Rahul Roushan’s memoir: How a liberal Hindu became a proud Hindu


Chanchal Kumar

chanchal kumarThe entire intellectual development of Rahul Roushan, the author of the memoir Sanghi who never went to a Shakha, who is a Bihari bhumihar and presently, CEO of the BJP/RSS news portal 'OpIndia.com", can be summed up in the following sentences:

His father, an English literature teacher and a liberal Hindu, tried his best to shield the former (who is even named after Gautam Buddha's son as hinted by the writer himself) from the reality of the caste system and inculcate tolerance in him but fails. (Roushan 66) Rahul Roushan initially grows up with a love of the written word and has innate creativity, which brings him to the attention of less gifted but politically slier group of people from Delhi. He is steadily brainwashed into believing that Hinduism is the best religion to exist in the world and he should rid himself of the guilt and shame in being an oppressor. Why? Because there are bigger oppressors than him. Convinced by this infallible logic, Rahul works for his Brahmin masters and after being constantly egged on by them, pens this gem of a book. By the time he writes the final pages, voila! Rahul Roushan has become so radicalized he has literally turned homicidal.

First, he groups Indians into five categories: Hostile, Condescending, Indifferent, Supportive and Assertive. For the "Hostile" group he has the following to say:

 "Hostile: Those who are hostile towards it and openly talk about annihilating Hindutva or Hinduism—they are honest enough to not create a fake distinction between the two terms—such as the Periyarites, neo-Ambedkarites, Islamists or Evangelists. They simply want to eradicate this identity. They see Hinduism either as oppressive or a fundamentally inferior idea, and thus worthy of being eliminated." (302)

 Rahul Roushan is a family man and has a young daughter. To his credit, he appears to be intelligent and clear headed. He has also read enough of history and world politics. However, reading more supremacist literature than he can process (He quotes the RSS founder Dr K B Hedgewar to stress on the importance of Hindu vigilance and organization to protect "Hindustan") has affected the balance of his mental faculties. (303) He has been fed so much hate he has turned into the archetypal Hindu victim. It is natural that when a person who has hallucinations of being attacked by Muslims and Naxals without reason will grow paranoid. By his own admission,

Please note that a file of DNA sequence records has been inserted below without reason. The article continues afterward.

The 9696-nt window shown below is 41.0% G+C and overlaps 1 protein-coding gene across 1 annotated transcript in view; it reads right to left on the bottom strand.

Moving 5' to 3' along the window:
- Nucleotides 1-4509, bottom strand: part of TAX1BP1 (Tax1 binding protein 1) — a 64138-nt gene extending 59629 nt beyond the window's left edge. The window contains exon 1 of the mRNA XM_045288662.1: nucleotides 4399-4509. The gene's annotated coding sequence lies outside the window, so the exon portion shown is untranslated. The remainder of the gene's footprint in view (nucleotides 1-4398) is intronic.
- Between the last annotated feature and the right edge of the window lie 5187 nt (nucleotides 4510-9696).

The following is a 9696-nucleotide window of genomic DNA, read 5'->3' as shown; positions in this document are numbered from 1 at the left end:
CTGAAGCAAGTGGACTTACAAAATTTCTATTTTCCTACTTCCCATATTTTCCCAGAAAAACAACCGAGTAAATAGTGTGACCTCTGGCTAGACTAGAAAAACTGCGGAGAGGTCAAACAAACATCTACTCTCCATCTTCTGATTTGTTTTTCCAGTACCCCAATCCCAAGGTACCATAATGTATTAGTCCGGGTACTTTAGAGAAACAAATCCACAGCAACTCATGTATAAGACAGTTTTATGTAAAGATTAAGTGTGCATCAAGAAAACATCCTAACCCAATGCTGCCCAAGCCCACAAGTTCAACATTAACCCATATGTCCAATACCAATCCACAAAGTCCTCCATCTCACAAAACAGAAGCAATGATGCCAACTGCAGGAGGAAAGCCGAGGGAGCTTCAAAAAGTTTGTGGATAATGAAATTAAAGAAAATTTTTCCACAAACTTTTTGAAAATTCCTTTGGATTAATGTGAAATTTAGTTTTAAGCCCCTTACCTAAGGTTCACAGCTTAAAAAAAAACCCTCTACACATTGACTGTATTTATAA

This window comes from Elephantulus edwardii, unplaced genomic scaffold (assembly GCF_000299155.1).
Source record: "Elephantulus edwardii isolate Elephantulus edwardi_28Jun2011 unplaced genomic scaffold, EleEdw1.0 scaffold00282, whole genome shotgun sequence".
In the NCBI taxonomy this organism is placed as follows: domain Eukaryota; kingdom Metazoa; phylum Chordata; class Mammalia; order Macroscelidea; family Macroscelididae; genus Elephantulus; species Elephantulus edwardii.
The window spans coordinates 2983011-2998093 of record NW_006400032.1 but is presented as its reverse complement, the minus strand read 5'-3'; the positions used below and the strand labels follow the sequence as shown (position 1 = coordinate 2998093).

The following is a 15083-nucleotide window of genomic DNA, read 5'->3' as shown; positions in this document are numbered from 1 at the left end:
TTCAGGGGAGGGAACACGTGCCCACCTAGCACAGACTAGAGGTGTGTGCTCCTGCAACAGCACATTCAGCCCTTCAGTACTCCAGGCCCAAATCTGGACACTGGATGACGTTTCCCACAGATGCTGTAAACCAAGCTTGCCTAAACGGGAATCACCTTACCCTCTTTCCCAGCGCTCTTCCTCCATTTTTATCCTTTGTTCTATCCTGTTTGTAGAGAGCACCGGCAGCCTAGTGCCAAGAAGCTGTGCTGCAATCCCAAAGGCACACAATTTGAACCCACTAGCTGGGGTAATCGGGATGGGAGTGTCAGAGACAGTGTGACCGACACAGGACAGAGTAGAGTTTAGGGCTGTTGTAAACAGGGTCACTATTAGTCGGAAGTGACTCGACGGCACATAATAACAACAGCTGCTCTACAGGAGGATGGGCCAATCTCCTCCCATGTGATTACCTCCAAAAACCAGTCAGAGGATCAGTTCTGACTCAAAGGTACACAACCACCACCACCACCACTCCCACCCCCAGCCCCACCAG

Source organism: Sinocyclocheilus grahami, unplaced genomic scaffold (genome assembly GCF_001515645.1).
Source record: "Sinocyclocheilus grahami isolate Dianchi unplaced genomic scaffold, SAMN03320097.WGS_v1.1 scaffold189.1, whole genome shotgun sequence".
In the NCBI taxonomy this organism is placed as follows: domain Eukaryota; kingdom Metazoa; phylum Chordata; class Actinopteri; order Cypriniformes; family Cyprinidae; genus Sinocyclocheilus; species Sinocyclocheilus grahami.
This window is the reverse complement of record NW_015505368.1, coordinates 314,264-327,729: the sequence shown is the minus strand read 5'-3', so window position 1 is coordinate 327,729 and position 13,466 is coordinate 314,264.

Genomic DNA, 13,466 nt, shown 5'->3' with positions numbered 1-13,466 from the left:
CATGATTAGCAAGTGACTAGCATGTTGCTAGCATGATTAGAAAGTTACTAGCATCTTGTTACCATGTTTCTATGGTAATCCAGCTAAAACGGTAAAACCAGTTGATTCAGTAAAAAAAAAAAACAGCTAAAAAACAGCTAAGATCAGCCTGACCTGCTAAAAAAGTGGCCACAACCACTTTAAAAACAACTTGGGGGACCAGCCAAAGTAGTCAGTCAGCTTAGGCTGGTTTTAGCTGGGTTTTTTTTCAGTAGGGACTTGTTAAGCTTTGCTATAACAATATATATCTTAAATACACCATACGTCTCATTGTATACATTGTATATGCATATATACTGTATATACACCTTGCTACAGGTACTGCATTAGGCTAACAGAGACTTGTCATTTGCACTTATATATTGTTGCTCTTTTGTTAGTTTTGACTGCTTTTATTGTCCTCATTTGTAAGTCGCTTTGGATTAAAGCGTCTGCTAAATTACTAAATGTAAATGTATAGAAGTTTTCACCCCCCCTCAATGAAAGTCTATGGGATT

"I personally am almost paranoid about the future of Hindus. I think that the Hostile and Condescending groups together account for at least 30% of the Indian population; this can turn into a tipping point quite soon. Furthermore, as I have mentioned at one place in this book, I see eerie similarities between what's happening now and what had happened in the few decades leading to the Partition of India. I see history repeating itself unless Hindus wake up." (303)

 He repeats feeling paranoid in the paragraph next to this:

 "I feel that Hindus are nicely being fed and fattened for the ceremonial slaughter—that's how paranoid I am right now. Any attempt to wake them up and show them the civilizational dangers is ironically termed as 'attempts to distract from the real issues'." (303)

And a couple of times in the paragraph after it:

 "My paranoia may or may not be justified, but owing to that, I feel that Hindus need community leadership that can lucidly and logically explain the threats the community faces. It should be done quickly, before more people turn paranoid like me. I am not really happy being this way!" (303)

Mr Rahul Roushan should take care of his mental health and quit the company of Brahmins more experienced than him in politics and who are experts in the art of manipulation. He should begin with the list of people he mentions in the final "Acknowledgements" of his memoir. They have made him a threat to himself as well as those around him. Smriti Irani, who probably recognized the sacrificial lamb in his personality, writes a glorious foreword to the text. Other Brahmin-savarna celebs and personalities writing blurbs to his memoir include Amish Tripathi, Vivek Agnihotri, Anupam Kher, and others. All of the above named are known for their lack of remorse after spreading hatred against minorities and socially weak communities.

 It would be fruitful for Roushan's personal well-being if he begins to read literature on social justice. If Babasaheb Ambedkar continues to haunt him, maybe he should turn to Black resistance literature, and follow it with the works of respected intellectuals like Edward Said and Paulo Freire, to name a few. Also, Buddhism teaches rationality and equality between human beings, not vapid hate in the name of religion. He should consider researching the ideals preached by Buddha's Dhamma and quit Hinduism which sows irrational dislike and bigotry in the minds of its adherents. The decision about the path he wants to choose for himself and his young daughter is his to make.

 To conclude, Roushan should be thankful to Babasaheb for drafting the Hindu Code Bill. Had it not been for him, a safe future for his child wouldn't have been secured. If it were left to Brahmin priests, she wouldn't have had the privileges she now takes for granted in this country.


Works Cited

Roushan, Rahul. Sanghi who never went to a Shakha. Rupa Publications 2021.



Chanchal Kumar is from Jharkhand and currently lives in Delhi, India. His poems have previously appeared and awarded in The Sunflower Collective, Hamilton Stone Review, Welter Journal, Name and None, Young Poets Network, UK including others. Recently, his poems were translated to Bengali by Harakiri Journal. He is pursuing M.Phil at University of Delhi.

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